As seen in the graph shown in FIG. 10, the impurity concentration in the vicinity of the gate oxide layer 80 in the poly-SiGe layer 96 of the P-type FET rises as the mol ratio, i.e., the content quantity of germanium within the poly-SiGe layer 96 increases. This implies that boron in the poly-SiGe layer 96 is more activated as the content quantity of germanium becomes larger.

Especially when the mol ratio of germanium within the poly-SiGe layer 96 comes to 50% from 40%, the greatest quantity of boron in the poly-SiGe layer 96 is activated. Namely, when the poly-SiGe layer 96 is composed of SiI−XGeX (X=0.4 to 0.5), the greatest quantity of boron in the poly-SiGe layer 96 is activated.

When the greatest quantity of boron is activated in the poly-SiGe layer 96, the carrier increases, and the depletion layer is hard to form in the gate electrode 90 of the P-type MOSFET. Even if the gate insulating layer 80 is comparatively thin, neither a capacitance COX between the gate electrode 90 and the semiconductor substrate 10 nor the current drive capability of the logic device FET 30 is thereby decreased.

Note that when the mol ratio of germanium in the poly-SiGe layer 96 comes to about 20% in the N-type FET, the largest quantity of phosphorus is activated.

According to this embodiment, the silicon oxide layer is used as the gate insulating layer, however, other insulating layers, e.g., a silicon nitride layer and a silicon carbide layer may also be used without being limited to the silicon oxide layer.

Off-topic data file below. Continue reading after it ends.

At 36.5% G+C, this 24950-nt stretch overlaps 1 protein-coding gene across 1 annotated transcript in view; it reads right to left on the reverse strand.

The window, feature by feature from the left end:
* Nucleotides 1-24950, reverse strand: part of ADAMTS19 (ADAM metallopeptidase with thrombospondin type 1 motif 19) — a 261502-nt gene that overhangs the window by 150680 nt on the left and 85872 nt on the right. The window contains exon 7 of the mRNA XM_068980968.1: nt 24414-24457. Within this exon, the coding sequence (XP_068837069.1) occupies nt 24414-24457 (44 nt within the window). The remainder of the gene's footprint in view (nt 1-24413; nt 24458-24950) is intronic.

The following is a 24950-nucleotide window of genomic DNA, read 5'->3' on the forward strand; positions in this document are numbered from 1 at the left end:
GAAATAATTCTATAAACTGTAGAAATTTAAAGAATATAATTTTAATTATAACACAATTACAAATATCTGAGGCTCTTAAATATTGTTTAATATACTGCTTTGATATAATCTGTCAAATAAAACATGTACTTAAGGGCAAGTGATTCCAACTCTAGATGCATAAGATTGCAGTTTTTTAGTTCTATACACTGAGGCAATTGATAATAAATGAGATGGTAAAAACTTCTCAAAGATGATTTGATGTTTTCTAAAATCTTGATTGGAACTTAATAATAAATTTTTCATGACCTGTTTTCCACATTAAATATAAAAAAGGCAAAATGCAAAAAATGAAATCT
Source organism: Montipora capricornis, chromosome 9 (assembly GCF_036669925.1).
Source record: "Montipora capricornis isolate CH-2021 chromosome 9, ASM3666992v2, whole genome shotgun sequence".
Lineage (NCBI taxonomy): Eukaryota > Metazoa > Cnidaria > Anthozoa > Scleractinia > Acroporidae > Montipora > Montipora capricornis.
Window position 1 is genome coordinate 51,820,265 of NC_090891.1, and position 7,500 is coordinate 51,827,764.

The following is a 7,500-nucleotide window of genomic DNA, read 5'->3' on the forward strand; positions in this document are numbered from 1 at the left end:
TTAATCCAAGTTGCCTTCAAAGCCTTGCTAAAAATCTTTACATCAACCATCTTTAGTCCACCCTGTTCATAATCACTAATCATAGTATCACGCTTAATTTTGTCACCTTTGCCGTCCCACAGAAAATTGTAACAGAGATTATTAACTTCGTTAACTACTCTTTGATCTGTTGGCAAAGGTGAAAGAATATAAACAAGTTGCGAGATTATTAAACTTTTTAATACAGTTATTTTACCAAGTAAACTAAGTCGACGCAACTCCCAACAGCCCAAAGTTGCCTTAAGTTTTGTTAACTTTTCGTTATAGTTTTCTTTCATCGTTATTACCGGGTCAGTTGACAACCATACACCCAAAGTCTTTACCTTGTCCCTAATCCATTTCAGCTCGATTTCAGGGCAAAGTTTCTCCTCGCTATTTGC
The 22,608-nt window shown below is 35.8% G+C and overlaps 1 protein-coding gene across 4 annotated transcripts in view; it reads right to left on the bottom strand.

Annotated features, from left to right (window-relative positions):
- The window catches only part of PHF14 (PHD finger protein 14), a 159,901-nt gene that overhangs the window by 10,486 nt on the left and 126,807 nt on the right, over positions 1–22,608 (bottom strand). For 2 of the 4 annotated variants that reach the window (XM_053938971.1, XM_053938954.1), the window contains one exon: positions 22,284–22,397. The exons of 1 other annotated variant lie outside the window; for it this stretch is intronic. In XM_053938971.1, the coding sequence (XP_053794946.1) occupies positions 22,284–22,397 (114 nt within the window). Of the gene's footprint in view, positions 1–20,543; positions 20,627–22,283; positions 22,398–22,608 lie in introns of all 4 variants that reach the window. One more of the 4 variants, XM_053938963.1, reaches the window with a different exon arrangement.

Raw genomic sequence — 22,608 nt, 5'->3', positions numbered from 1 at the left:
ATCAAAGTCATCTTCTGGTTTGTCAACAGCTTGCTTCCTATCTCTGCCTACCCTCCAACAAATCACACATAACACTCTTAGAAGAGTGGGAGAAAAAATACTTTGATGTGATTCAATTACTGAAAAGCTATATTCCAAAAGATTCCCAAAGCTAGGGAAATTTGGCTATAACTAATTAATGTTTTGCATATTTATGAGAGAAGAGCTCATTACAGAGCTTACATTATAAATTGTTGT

Further, the effects of the present invention are not lost even if the conductivity types of the respective components in the embodiment discussed above are reversed.

As discussed above, in the semiconductor device according to one embodiment of the present invention, the layer, which is brought into contact with the gate electrode, in the gate electrode of the memory device FET provided in the memory region on the substrate and the layer, which is brought into contact with the gate electrode, in the gate electrode of the logic device FET provided in the logic region on the same substrate, are provided differently, so that the impurity in the gate electrode of the logic device FET is activated without any decline of quality of the gate insulating layer in the memory device FET.

Moreover, the method for manufacturing the semiconductor device according to one embodiment of the present invention involves selectively providing the gate insulating layer in the memory region on the same substrate, thereafter stacking the same gate electrode material layer in the memory region and in the logic region, and altering them by the thermal treatment into materials different in these two regions, thereby keeping the current drive capability in the logic device FET provided in the logic region and preventing the short channel effect.

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US6884705 *Jul 16, 2003Apr 26, 2005Samsung Electronics Co., Ltd.Semiconductor device having hetero grain stack gate and method of forming the same
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Classifications
U.S. Classification438/482, 257/E21.66, 257/E21.625, 257/E21.437, 257/E21.624, 257/E21.345, 257/E21.654, 438/258
International ClassificationH01L21/28, H01L27/088, H01L29/49, H01L27/10, H01L21/8234, H01L29/43, H01L29/423, H01L21/8242, H01L21/336, H01L21/265, H01L29/78
Cooperative ClassificationH01L21/823456, H01L29/66492, H01L21/26586, H01L27/10873, H01L27/10894, H01L21/823462
European ClassificationH01L27/108M8, H01L29/66M6T6F2, H01L21/265F, H01L21/8234G6, H01L21/8234J